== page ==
Figure US06235748-20010522-C00160
Figure US06235748-20010522-C00161
50
Figure US06235748-20010522-C00162
Figure US06235748-20010522-C00163
Figure US06235748-20010522-C00164
51
Figure US06235748-20010522-C00165
Figure US06235748-20010522-C00166
Figure US06235748-20010522-C00167
52
Figure US06235748-20010522-C00168
Figure US06235748-20010522-C00169
Figure US06235748-20010522-C00170
53
Figure US06235748-20010522-C00171
Figure US06235748-20010522-C00172
Figure US06235748-20010522-C00173
54
Figure US06235748-20010522-C00174
Figure US06235748-20010522-C00175
Figure US06235748-20010522-C00176
55
Figure US06235748-20010522-C00177
Figure US06235748-20010522-C00178
Figure US06235748-20010522-C00179
56
Figure US06235748-20010522-C00180
Figure US06235748-20010522-C00181
Figure US06235748-20010522-C00182
57
Figure US06235748-20010522-C00183
Figure US06235748-20010522-C00184
Figure US06235748-20010522-C00185
58
Figure US06235748-20010522-C00186
Figure US06235748-20010522-C00187
Figure US06235748-20010522-C00188
59
Figure US06235748-20010522-C00189
Figure US06235748-20010522-C00190
Figure US06235748-20010522-C00191
60
Figure US06235748-20010522-C00192
Figure US06235748-20010522-C00193
Figure US06235748-20010522-C00194
61
Figure US06235748-20010522-C00195
Figure US06235748-20010522-C00196
Figure US06235748-20010522-C00197
62
Figure US06235748-20010522-C00198
Figure US06235748-20010522-C00199
Figure US06235748-20010522-C00200
63
Figure US06235748-20010522-C00201
Figure US06235748-20010522-C00202
Figure US06235748-20010522-C00203
64
Figure US06235748-20010522-C00204
Figure US06235748-20010522-C00205
Figure US06235748-20010522-C00206
65
Figure US06235748-20010522-C00207
Figure US06235748-20010522-C00208
Figure US06235748-20010522-C00209
66
Figure US06235748-20010522-C00210
Figure US06235748-20010522-C00211
Figure US06235748-20010522-C00212
67
Figure US06235748-20010522-C00213
Figure US06235748-20010522-C00214
Figure US06235748-20010522-C00215
68
Figure US06235748-20010522-C00216
Figure US06235748-20010522-C00217
Figure US06235748-20010522-C00218
69
Figure US06235748-20010522-C00219
Figure US06235748-20010522-C00220
Figure US06235748-20010522-C00221
70
Figure US06235748-20010522-C00222
Figure US06235748-20010522-C00223
Figure US06235748-20010522-C00224
71
Figure US06235748-20010522-C00225
Figure US06235748-20010522-C00226
Figure US06235748-20010522-C00227

Also included are the pharmacologically acceptable base or acid addition salts, prodrug, metabolite, optical isomer or stereoisomer thereof.

Particularly preferred compounds of TABLE I of the invention are Compounds Nos. 46, 48, 50, 52, 59, 61, 63, 69 and 71. Most preferably, of this group, the compound of the invention is Compound No. 59.

Another preferred group of compounds of formula I is as shown below in TABLE II:

TABLE II
X Y Z Compound Structure
Figure US06235748-20010522-C00228
Figure US06235748-20010522-C00229
Figure US06235748-20010522-C00230
Figure US06235748-20010522-C00231
Figure US06235748-20010522-C00232
Figure US06235748-20010522-C00233
Figure US06235748-20010522-C00234
Figure US06235748-20010522-C00235
Figure US06235748-20010522-C00236
Figure US06235748-20010522-C00237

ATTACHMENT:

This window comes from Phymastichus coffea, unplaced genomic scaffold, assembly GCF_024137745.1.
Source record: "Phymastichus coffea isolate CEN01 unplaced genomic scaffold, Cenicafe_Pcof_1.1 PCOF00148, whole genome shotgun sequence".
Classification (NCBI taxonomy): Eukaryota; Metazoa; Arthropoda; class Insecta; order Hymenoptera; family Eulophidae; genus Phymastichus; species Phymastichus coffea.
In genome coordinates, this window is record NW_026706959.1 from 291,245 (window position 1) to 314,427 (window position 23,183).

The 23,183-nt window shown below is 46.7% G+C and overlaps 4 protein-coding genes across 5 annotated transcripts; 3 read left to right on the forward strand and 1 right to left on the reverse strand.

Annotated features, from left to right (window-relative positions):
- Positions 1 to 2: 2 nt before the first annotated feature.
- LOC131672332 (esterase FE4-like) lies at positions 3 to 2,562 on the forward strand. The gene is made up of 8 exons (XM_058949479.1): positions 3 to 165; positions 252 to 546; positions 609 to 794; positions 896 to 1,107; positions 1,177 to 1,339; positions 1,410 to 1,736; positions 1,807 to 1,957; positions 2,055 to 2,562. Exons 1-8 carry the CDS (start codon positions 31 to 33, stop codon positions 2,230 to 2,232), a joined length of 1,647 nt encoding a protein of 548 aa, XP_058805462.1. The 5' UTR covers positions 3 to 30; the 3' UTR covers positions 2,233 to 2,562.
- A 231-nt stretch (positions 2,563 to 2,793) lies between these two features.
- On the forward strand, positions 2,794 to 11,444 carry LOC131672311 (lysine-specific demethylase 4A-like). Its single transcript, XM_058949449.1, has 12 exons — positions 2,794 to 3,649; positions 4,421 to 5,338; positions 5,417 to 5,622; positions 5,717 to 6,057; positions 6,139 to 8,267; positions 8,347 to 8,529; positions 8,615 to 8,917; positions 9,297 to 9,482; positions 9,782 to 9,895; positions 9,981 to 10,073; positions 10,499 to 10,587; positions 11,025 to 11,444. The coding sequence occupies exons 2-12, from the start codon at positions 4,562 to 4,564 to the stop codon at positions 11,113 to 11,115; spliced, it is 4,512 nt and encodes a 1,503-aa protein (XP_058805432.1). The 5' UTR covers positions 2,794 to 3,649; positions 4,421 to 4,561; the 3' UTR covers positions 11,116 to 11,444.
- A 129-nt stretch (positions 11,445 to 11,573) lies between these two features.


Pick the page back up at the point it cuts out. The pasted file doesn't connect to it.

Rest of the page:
Figure US06235748-20010522-C00238
Figure US06235748-20010522-C00239
Figure US06235748-20010522-C00240
Figure US06235748-20010522-C00241
Figure US06235748-20010522-C00242
Figure US06235748-20010522-C00243
Figure US06235748-20010522-C00244
Figure US06235748-20010522-C00245
Figure US06235748-20010522-C00246
Figure US06235748-20010522-C00247
Figure US06235748-20010522-C00248
Figure US06235748-20010522-C00249
Figure US06235748-20010522-C00250
Figure US06235748-20010522-C00251
Figure US06235748-20010522-C00252
Figure US06235748-20010522-C00253
Figure US06235748-20010522-C00254
Figure US06235748-20010522-C00255

Another example of a pre-erred class of compounds as is shown below in TABLE III as formula II:

TABLE III
Figure US06235748-20010522-C00256
II
R11 R10 Compound Name
—CH3 —Cl 5(H)2-chloro-10-methylphenanthridin-6-one
—CH3 —NO2 5(H)2-nitro-10-methylphenanthridin-6-one
—NH2 —Cl 5(H)2-chloro-10-aminophenanthridin-6-one
—NH2 —NO2 5(H)2-nitro-10-aminophenanthridin-6-one
—NO2 —Cl 5(H)2-chloro-10-nitrophenanthridin-6-one
—NO2 —NO2 5(H)2,10-dinitrophenanthridin-6-one
—OH —Cl 5(H)2-chloro-10-hydroxyphenanthridin-6-one
—OH —NO2 5(H)2-nitro-10-hydroxyphenanthridin-6-one
—Br —Cl 5(H)2-chloro-10-bromophenanthridin-6-one
—Br —NO2 5(H)2-nitro-10-bromophenanthridin-6-one
—NO —Cl 5(H)2-chloro-10-nitrosophenanthridin-6-one

Yet another group of preferred compounds have formula III and are exemplified below in TABLE IV:

TABLE IV
Figure US06235748-20010522-C00257
III
R10 Compound Name
—Cl 5(H)2-chloro-9,10-methlenedihydroxy-
phenanthridin-6-one
—NO2 5(H)2-nitro-9,10-methlenedihydroxy-
phenanthridin-6-one

Compounds of the present invention may possess one or more asymmetric center(s) and thus can be produced as mixtures (racemic and non-racemic) of stereoisomers, or as individual R- and S- stereoisomers. The individual stereoisomers may be obtained by using an optically active starting material, by resolving a racemic or non-racemic racemic mixture of an intermediate at some appropriate stage of synthesis, or by resolving a compound of formula I.

The term “isomers” refer to compounds having the same number and kind of atoms, and hence, the same molecular weight, but differing in respect to the arrangement or configuration of the atoms. “Stereoisomers” or “optical isomers” are isomers that differ only in the arrangement of atoms in space. “Enantiomers” are a pair of stereoisomers that are non-superimposable mirror images of each other. “Diastereoisomers” are stereoisomers which are not mirror images of each other. “Racemic mixture” means a mixture containing equal or roughly equal parts of individual enantiomers. “Non-racemic mixtures” is a mixture containing unequal parts of individual enantiomers or stereoisomers.